Rush acquire some 'Corporal Punishment'

BRIAN SWANE, SUN MEDIA

, Last Updated: 11:32 AM ET

Ryan McNish doesn't care that the Edmonton Rush have lost more than three quarters of their games and have not once qualified for the playoffs since entering the National Lacrosse League three seasons ago.

The club finished at the bottom of the NLL standings and scored the fewest goals in 2008 - so what?

For the newest member of the Rush, that's all in the past.

"We're going to have a great team this year," says McNish, nothing but confidence in his voice. "I think anything less than a championship would be selling ourselves short."

EDMONTONIAN

McNish, who lives in Edmonton, recently signed a two-year contract with the Rush after being acquired via trade. The 27-year-old played the previous four seasons for the Calgary Roughnecks, who compiled a 35-29 record and advanced to two division finals during that span.

"We're really working hard at changing the culture in our dressing room and Ryan will bring a lot of leadership, a lot of aggressiveness on the floor, and gives us that local presence as well, so just a little bit of everything," says Rush coach and general manager Bob Hamley. "We want him to come in and play his game and (help) turn this franchise around."

In 55 career NLL games, McNish's name has appeared far more in the penalty summaries (129 minutes) than the scoring list (eight goals). Without explicitly stating it, the man nicknamed "Corporal Punishment" and "McSquish" knows he'll be something of an enforcer for the Rush.

"First and foremost, I am a defenceman," the six-foot-two, 230-pounder says. "I like to contribute as much as I possibly can. I'm just getting out there doing whatever is asked of me to do. If I need to play solid defence that game, perfect.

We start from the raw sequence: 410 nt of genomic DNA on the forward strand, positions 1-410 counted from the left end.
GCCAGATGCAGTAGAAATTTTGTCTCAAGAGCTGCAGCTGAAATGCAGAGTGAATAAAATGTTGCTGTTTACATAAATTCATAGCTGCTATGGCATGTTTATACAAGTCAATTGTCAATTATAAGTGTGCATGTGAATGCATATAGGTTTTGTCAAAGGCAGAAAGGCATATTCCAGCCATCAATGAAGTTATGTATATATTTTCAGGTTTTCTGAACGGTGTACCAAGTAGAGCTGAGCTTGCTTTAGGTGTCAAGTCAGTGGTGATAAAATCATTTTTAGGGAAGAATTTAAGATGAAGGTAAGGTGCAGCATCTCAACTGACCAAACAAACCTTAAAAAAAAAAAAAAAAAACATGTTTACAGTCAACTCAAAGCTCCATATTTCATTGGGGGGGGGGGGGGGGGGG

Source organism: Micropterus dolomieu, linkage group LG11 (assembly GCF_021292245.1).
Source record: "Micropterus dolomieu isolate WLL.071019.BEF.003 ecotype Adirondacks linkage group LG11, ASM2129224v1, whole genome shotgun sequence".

"But in situations where the team needs a boost or if somebody's taking liberties on our guys, I just want the coaching staff and the players to know I'll be there to do whatever I need to do to help the team win."

McNish recently began a promising career in financial planning and works part-time as an aviation systems technician at CFB Edmonton. He's also getting married this weekend.

With so much on the go here, he no longer desired traveling south for lacrosse and requested a trade to the Rush.

"Lacrosse is a great sport, I think we have some of the best athletes in the world, but unfortunately we don't make NHL salaries, so sometimes life gets in the way and this was just one of those instances," says McNish, expressing appreciation to Roughnecks management for accommodating his wishes.

"They didn't have to make that move, they could have pretty much told me 'Stay put'. But thankfully they did move me."

DRAFT PICK

The Rush shipped Calgary a 2010 NLL first-round draft pick in exchange for McNish.

"I haven't worked with him, but I've admired him from afar," says Hamley, who coached the Arizona Sting for five seasons before joining the Rush in February.

"Teams that I've had have played against him in the last four years and (for offensive players) Ryan is really tough to play against."

Edmonton has been busy recently, acquiring several NLL veterans including goaltender Chris Levis and defencemen Andrew Biers and Chris McKay.

The team holds training camp in Idaho next month, then opens the season in Calgary Jan. 10.

"I look down the roster, and bringing coach Hamley into the mix, we're going to have a fantastic team," says McNish. "I have all the confidence in the world in the guys."


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